Re:TV sets (1)

BenjyD (316700) | more than 8 years ago | (#12334551)

In the UK, basic digital boxes are around £40-50 inc. VAT. If they follow the usual UK->US price conversion, that would make them around $50.

Re:TV sets (0)

Anonymous Coward | more than 8 years ago | (#12334561)

Not very expensive... in Europe, set-top boxes for DVB-T currently start at approx. $70, and the prices are rapidly falling. In a few years, and with sufficient demand, they should be cheaper than a DVD player.

Not very expensive? (2, Informative)

phalse phace (454635) | more than 8 years ago | (#12334635)

Maybe not for you, but you're forgetting that many household have more than 2 televisions (we have 6). At $70 each, that's $420.

Even if prices were to drop to, say, $50 each, that's still $300.

I say wait until these devices are less expensive to manufacture first, like when they're closer to $20.

Simlar situation here (2, Informative)

azatht (740027) | more than 8 years ago | (#12334525)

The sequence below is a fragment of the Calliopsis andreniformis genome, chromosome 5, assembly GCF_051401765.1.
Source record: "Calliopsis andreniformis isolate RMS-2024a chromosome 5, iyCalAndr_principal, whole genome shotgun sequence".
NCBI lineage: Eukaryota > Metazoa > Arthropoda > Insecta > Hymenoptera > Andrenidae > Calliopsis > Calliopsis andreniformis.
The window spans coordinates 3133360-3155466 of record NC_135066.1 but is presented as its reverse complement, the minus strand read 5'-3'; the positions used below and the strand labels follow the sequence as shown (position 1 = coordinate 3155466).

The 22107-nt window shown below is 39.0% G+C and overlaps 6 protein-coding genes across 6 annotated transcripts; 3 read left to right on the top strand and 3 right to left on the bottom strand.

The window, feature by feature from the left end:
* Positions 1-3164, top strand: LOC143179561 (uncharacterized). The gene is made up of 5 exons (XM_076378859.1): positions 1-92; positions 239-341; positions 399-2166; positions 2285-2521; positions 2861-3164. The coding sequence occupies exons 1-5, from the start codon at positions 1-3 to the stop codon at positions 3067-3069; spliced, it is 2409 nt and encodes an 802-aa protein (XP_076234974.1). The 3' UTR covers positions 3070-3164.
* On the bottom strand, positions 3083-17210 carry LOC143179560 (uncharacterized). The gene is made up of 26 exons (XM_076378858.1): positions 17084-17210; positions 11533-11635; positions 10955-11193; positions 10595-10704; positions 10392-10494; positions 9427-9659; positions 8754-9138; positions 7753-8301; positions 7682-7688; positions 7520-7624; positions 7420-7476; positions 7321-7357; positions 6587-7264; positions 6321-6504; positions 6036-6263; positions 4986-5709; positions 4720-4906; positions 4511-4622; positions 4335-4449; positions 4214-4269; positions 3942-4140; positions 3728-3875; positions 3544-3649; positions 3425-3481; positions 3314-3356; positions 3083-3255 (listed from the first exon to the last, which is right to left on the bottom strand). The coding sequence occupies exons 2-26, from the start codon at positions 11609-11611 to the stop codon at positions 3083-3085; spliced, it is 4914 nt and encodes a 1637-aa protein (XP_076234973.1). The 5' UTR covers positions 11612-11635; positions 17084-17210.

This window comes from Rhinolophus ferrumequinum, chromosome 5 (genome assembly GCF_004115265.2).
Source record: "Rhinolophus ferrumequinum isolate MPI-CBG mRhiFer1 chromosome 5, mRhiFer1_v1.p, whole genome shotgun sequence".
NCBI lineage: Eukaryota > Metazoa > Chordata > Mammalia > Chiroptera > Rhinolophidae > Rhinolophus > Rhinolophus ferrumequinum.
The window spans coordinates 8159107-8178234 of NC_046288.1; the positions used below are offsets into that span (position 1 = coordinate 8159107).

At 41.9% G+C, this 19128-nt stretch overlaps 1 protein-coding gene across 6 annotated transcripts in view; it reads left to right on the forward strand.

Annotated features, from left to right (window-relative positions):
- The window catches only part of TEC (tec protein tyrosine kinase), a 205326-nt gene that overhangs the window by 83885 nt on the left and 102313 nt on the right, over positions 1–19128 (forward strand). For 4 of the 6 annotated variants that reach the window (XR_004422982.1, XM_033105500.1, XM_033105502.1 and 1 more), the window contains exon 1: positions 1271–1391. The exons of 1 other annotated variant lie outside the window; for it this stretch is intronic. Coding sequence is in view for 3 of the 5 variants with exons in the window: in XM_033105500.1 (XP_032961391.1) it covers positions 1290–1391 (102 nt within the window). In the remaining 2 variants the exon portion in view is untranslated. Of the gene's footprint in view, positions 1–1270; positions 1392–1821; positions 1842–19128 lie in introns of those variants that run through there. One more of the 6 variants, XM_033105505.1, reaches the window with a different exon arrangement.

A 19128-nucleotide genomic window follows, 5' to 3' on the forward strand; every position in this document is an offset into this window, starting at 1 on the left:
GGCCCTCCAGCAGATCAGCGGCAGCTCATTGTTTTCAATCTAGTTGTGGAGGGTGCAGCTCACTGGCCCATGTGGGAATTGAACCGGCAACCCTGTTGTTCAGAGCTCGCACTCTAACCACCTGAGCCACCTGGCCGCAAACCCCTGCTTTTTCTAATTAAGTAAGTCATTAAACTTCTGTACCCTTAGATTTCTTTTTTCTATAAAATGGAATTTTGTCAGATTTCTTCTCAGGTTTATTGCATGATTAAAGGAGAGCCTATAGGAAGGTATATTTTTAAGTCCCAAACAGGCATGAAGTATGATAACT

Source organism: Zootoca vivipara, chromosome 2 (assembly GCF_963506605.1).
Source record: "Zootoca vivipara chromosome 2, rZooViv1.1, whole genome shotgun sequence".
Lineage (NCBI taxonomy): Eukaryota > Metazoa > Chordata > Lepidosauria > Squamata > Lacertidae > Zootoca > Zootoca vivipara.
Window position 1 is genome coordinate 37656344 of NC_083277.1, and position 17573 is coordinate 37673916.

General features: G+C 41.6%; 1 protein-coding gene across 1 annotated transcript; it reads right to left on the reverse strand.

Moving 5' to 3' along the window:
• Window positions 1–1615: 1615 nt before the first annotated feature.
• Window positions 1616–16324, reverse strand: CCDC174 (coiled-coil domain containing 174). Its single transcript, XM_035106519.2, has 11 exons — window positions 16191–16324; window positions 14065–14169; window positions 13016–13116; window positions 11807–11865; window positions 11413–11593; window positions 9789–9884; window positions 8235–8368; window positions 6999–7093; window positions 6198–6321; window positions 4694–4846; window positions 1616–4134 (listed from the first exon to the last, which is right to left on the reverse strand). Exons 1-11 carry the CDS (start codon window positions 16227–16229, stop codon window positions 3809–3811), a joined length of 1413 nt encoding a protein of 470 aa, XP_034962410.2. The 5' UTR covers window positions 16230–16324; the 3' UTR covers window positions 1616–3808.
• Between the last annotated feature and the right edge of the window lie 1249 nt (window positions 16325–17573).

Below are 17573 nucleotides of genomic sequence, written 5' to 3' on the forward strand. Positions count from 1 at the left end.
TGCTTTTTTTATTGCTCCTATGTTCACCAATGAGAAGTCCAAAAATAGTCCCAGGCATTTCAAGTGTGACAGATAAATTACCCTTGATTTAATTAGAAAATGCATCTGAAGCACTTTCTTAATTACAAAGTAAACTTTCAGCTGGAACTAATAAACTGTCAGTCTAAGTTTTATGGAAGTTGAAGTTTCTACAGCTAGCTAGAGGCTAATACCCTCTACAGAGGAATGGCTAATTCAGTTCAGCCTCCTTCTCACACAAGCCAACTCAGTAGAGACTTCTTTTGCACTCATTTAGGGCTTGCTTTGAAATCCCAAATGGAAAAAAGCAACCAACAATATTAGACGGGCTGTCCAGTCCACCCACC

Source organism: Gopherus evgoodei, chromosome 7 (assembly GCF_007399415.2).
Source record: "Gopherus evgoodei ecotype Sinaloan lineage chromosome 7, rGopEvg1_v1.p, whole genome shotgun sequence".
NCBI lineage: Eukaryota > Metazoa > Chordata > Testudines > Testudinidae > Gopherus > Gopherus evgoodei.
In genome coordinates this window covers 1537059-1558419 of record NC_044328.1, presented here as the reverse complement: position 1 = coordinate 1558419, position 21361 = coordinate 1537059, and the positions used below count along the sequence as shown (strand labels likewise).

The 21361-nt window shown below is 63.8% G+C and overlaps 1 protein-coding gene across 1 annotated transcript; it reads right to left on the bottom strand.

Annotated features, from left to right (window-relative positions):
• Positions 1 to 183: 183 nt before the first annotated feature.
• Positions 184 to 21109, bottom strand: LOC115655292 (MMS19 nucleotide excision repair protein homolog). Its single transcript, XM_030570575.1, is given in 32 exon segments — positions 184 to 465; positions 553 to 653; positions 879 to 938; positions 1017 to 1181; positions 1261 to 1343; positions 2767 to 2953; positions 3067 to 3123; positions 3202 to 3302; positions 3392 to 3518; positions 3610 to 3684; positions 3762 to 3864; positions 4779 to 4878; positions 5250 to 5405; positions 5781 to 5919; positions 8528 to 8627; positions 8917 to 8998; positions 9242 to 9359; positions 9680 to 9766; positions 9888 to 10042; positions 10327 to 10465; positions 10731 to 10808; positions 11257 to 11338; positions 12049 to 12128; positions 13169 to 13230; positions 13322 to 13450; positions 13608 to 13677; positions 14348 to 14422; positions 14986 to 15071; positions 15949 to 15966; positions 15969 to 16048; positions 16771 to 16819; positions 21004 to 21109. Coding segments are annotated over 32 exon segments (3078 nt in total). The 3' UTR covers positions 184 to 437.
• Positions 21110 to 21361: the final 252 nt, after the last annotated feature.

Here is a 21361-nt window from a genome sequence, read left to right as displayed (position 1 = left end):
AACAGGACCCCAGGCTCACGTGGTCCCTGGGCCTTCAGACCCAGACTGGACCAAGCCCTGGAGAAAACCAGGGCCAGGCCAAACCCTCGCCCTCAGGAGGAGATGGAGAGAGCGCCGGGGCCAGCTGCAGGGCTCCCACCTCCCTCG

Here in sweeden is simlar situation, but we will proceed with the conversion. Some part of the country is now switching, and I will get switched in late 2006.

Off course "officially" I have no TV...

Re:Simlar situation here (0)

Anonymous Coward | more than 8 years ago | (#12334575)

> Off course "officially" I have no TV...

Outside nordic countries that may sound wierd. Reason for that comment is that you need expensive television licence renewed every year. Because of that, many people don't officially own TV set.

What an appropriate time (2)

nigham (792777) | more than 8 years ago | (#12334527)

Its TV turnoff week [tvturnoff.org] people!

Re:What an appropriate time (0)

Anonymous Coward | more than 8 years ago | (#12334559)

Oooh... aren't you special when you don't watch tv. Oh that nasty tv. We would be soooo much better off reading books and going to concerts instead of watching tv.

You little attention whores. There's nothing wrong with tv.

Re:What an appropriate time (0)

Anonymous Coward | more than 8 years ago | (#12334652)

There's nothing wrong with tv.

We are talking about US television.

Hell... (1)

ciroknight (601098) | more than 8 years ago | (#12334569)

..Every week is TV Turnoff week for me; I come in and turn off the roommate's TV.

Re:Hell... (0)

Anonymous Coward | more than 8 years ago | (#12334593)

Every day is a turnoff day for me. For some reason I seem to turn off every woman I meet.

heres a good one (1, Interesting)

FidelCatsro (861135) | more than 8 years ago | (#12334532)